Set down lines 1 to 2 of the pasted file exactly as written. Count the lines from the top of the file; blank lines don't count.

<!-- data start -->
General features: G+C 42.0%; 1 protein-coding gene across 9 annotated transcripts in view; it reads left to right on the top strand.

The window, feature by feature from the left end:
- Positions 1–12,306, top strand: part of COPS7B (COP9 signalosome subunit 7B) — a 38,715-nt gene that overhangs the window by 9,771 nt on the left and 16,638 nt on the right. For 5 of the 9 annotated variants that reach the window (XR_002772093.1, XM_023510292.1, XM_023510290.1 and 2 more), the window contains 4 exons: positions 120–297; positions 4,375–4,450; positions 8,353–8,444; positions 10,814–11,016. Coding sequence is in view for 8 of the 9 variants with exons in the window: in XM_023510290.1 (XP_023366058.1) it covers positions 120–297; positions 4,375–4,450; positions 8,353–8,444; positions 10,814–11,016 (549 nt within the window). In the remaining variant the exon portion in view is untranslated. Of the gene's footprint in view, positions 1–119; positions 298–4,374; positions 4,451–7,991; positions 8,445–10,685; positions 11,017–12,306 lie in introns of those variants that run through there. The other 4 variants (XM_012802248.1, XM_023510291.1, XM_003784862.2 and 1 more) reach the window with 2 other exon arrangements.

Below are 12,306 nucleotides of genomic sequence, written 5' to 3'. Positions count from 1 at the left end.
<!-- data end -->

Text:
General features: G+C 42.0%; 1 protein-coding gene across 9 annotated transcripts in view; it reads left to right on the top strand.

The window, feature by feature from the left end: